Delay to Euro-star journey

Norman Fox discusses potential perils of football's expansionist policy
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The Independent Online
"NO PROBLEM," said the fat-cat club directors as they sat back in Geneva and admired their proposal to extend various European cup competitions - a few more games for clubs lower down the Premiership who need the money anyway. But what about the workers? Back at the factory they were already on overtime trying to get the fourth round of the FA Cup over before next season's Charity Shield. Fixtures can get into enough chaos without anyone suggesting scheduling some more, especially when Britain is importing Siberian weather as well as players.

The Uefa announcement that the three European competitions may be expanded, perhaps leading to teams as low as 10th in the Premiership qualifying, was transparently an effort to derail alternative plans by some big clubs to form a European League. It was equally clearly another money-making plan linked to television demands. David Dein, Arsenal's vice-chairman, is convinced a European league has "got to come".

But Manchester United, who will gain from Uefa's plan because TV wants to involve the famous whether or not they are current champions, are firmly against. A United director, Maurice Watkins, who was in Geneva, said he welcomed the extensions. Sir Bobby Charlton cautioned that it could take magic away from the European Champions' League but said the alternative, a Super League, would badly damage the Premiership.

A typical reaction from a lower Premiership club that could be among the new qualifiers for Europe was that of Middlesbrough's chief executive, Keith Lamb, who said: "Expansion of competition is welcome but I find it ironic that Uefa want to reduce the number of teams in domestic competitions while increasing their own competitions. It smacks of wanting to take more control out of the leagues. Fans want to see more European football, but it's got to be done on merit and not past performance, unless it's immediate past performance. Once you destroy the merit you destroy the reason for football."

Any suggestion of more European involvement for clubs already complaining about the pressures, especially this winter with its near record-breaking fixture backlog, encourages calls for a winter break, which the Premiership clubs are expected to approve in principle at a meeting on Thursday. However, weather is not cited as a reason. Pressure on players is cited - a strange argument since the most demanding time of the year for most of them is the autumn.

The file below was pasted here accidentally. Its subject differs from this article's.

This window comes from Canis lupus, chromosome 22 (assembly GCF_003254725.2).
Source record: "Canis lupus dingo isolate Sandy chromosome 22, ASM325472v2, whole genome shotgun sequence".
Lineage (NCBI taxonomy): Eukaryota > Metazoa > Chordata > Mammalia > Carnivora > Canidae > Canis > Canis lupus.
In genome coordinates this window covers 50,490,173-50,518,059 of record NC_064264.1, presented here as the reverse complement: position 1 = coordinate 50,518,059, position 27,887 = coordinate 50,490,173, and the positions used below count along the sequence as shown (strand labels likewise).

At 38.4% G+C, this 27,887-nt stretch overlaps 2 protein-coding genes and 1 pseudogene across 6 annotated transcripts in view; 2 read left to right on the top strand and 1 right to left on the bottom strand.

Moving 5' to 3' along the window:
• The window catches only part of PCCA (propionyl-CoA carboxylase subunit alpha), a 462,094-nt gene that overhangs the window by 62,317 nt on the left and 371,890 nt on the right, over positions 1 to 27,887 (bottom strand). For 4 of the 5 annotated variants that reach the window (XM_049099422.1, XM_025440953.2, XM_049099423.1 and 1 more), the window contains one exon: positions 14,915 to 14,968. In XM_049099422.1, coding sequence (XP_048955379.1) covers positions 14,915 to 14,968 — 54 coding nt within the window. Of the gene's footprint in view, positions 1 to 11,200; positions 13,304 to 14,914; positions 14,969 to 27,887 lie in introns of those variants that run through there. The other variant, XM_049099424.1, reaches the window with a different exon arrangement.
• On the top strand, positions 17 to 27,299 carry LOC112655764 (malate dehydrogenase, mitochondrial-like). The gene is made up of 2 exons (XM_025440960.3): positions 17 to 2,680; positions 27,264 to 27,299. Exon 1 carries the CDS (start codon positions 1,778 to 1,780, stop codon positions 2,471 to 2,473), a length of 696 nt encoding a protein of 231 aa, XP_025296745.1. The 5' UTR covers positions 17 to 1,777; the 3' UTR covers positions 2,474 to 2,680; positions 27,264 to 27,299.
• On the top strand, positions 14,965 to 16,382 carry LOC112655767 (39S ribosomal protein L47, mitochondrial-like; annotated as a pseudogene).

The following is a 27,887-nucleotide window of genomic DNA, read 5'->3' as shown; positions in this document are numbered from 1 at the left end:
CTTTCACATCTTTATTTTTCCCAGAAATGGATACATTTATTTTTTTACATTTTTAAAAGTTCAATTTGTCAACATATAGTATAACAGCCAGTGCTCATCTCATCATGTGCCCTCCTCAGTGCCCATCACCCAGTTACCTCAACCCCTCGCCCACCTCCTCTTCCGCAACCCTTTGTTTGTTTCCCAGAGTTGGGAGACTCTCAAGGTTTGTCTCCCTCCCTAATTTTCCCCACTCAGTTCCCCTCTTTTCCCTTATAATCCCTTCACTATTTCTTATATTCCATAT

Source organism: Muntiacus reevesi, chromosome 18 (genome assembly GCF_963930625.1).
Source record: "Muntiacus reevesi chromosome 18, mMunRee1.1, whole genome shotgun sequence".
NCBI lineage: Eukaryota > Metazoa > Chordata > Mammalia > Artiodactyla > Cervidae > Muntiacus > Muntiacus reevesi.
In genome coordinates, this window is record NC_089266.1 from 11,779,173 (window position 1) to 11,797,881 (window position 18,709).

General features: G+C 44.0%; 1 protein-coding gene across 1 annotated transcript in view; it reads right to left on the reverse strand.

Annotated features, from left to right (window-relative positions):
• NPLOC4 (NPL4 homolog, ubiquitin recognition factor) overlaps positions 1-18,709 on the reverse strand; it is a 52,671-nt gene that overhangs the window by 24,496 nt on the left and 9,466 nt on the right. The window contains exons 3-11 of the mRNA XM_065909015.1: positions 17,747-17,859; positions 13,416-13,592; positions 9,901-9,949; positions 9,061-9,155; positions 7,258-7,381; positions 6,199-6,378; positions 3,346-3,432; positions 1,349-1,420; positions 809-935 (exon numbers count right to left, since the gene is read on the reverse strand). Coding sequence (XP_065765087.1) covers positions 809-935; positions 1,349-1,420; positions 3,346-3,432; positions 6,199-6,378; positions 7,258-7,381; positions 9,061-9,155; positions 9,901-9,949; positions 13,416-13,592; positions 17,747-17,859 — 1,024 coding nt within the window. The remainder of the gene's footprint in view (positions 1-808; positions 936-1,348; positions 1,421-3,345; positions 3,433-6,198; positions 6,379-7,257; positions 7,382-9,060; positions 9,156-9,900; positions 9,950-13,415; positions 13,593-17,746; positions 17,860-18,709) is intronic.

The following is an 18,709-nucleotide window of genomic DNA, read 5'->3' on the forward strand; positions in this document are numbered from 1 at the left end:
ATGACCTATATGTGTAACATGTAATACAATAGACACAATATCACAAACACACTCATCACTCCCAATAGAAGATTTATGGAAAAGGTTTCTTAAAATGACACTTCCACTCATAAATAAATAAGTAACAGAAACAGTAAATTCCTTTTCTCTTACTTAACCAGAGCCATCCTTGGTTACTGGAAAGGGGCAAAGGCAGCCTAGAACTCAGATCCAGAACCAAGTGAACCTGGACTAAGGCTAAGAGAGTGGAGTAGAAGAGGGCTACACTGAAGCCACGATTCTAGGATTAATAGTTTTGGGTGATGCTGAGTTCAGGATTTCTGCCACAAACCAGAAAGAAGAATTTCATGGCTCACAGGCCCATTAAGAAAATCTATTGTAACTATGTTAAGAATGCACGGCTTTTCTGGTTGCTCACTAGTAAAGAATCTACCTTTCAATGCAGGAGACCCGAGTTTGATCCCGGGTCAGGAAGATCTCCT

Lamb favours the proposal. "The only problem is knowing when winter is in this country. It varies in different parts. I would like to gain more summer football - the public is ripe for this."

There was no doubting that winter was everywhere last week, adding to the fixture problems but also highlighting a trend among smaller clubs to exploit the existing pressures on the bigger ones. Of the seven re- arranged FA Cup ties played last Wednesday, five were drawn. West Ham, drifting in that dangerous area between qualification for Europe and life in the Endsleigh League, got panicky.

The threat of four important matches in 10 days, including an FA Cup replay against Grimsby on Wednesday, left Harry Redknapp complaining that the whole situation endangered his priority - Premiership survival.

Brian Laws, of Grimsby, sees West Ham's problem as his opportunity. A familiar situation perhaps, but one that increasing European involvement could exacerbate. The Endsleigh League clubs are getting ever more aware that the big boys are already over-stretched.

Laws confessed that although he scored an early goal at Upton Park, his attitude had always been "get them to our place unless we can sneak it". Dario Gradi, the long-serving Crewe manager, agreed. "Clubs in our position are looking to play on the fact that the big clubs have enough commitments without wanting replays.."

Oxford United, who went to the Premiership's most successful club in Europe this season, Nottingham Forest, also chiselled out a draw by thinking less of a famous victory than forcing another game. So they formed a midfield wall of five men. Their manager, Denis Smith, said his team's good home record was something always in his mind and that Premiership teams, with great pressure to remain in the big money division, were getting desperate about wanting to get ties over without replays. This, he said, offered smaller clubs better chances to "catch them coming forward when they shouldn't".

On the Continent, managers look at fixture congestion in Britain and can hardly conceal their pleasure. Guus Hiddink, Holland's manager, said: "Playing against any British team is difficult. The more we see them tiring themselves out with so many matches, the better it is for us. More European football will see more tired teams."

Redknapp is convinced that the only way clubs of moderate means can remain competitive amid fixture congestion is to keep buying the "bargain" foreign players. Otherwise, he says, the gap between his club and those discussing European expansion will widen while those in the Endsleigh League will become ever more pragmatic in outlook.

And, when it comes to cups, the smaller clubs will concentrate on stifling the first match and pick up the replay money. Seeing the fat cats embrace protectionism, who can blame them for becoming cynical?